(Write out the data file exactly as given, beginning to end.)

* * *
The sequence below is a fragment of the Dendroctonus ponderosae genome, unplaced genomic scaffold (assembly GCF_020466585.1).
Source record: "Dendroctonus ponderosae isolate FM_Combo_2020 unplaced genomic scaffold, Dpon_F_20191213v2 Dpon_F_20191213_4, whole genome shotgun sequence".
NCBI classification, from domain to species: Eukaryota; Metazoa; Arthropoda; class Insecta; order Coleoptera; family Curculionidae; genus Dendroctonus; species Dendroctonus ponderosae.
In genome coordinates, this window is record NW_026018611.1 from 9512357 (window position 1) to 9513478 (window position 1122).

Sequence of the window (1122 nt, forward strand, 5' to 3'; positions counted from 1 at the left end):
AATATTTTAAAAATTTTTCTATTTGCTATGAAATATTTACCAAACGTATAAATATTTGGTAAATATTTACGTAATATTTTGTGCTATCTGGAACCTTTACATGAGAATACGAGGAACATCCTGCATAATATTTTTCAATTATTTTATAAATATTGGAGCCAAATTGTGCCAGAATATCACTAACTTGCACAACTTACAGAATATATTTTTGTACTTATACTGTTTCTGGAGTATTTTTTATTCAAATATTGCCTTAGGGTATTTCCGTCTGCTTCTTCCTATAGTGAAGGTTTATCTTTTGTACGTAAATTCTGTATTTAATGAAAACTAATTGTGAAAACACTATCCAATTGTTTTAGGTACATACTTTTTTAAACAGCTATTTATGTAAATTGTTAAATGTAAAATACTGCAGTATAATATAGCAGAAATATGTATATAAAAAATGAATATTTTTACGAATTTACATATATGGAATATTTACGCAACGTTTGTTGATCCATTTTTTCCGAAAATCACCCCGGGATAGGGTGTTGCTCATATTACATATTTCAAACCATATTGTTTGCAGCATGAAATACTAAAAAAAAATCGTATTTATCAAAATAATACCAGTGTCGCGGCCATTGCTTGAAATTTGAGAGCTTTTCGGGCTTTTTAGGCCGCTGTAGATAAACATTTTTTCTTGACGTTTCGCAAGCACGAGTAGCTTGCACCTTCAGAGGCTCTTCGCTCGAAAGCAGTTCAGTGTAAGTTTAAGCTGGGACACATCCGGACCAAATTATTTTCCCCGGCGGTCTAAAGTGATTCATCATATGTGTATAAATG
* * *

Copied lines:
The sequence below is a fragment of the Dendroctonus ponderosae genome, unplaced genomic scaffold (assembly GCF_020466585.1).
Source record: "Dendroctonus ponderosae isolate FM_Combo_2020 unplaced genomic scaffold, Dpon_F_20191213v2 Dpon_F_20191213_4, whole genome shotgun sequence".
NCBI classification, from domain to species: Eukaryota; Metazoa; Arthropoda; class Insecta; order Coleoptera; family Curculionidae; genus Dendroctonus; species Dendroctonus ponderosae.
In genome coordinates, this window is record NW_026018611.1 from 9512357 (window position 1) to 9513478 (window position 1122).

Sequence of the window (1122 nt, forward strand, 5' to 3'; positions counted from 1 at the left end):
AATATTTTAAAAATTTTTCTATTTGCTATGAAATATTTACCAAACGTATAAATATTTGGTAAATATTTACGTAATATTTTGTGCTATCTGGAACCTTTACATGAGAATACGAGGAACATCCTGCATAATATTTTTCAATTATTTTATAAATATTGGAGCCAAATTGTGCCAGAATATCACTAACTTGCACAACTTACAGAATATATTTTTGTACTTATACTGTTTCTGGAGTATTTTTTATTCAAATATTGCCTTAGGGTATTTCCGTCTGCTTCTTCCTATAGTGAAGGTTTATCTTTTGTACGTAAATTCTGTATTTAATGAAAACTAATTGTGAAAACACTATCCAATTGTTTTAGGTACATACTTTTTTAAACAGCTATTTATGTAAATTGTTAAATGTAAAATACTGCAGTATAATATAGCAGAAATATGTATATAAAAAATGAATATTTTTACGAATTTACATATATGGAATATTTACGCAACGTTTGTTGATCCATTTTTTCCGAAAATCACCCCGGGATAGGGTGTTGCTCATATTACATATTTCAAACCATATTGTTTGCAGCATGAAATACTAAAAAAAAATCGTATTTATCAAAATAATACCAGTGTCGCGGCCATTGCTTGAAATTTGAGAGCTTTTCGGGCTTTTTAGGCCGCTGTAGATAAACATTTTTTCTTGACGTTTCGCAAGCACGAGTAGCTTGCACCTTCAGAGGCTCTTCGCTCGAAAGCAGTTCAGTGTAAGTTTAAGCTGGGACACATCCGGACCAAATTATTTTCCCCGGCGGTCTAAAGTGATTCATCATATGTGTATAAATG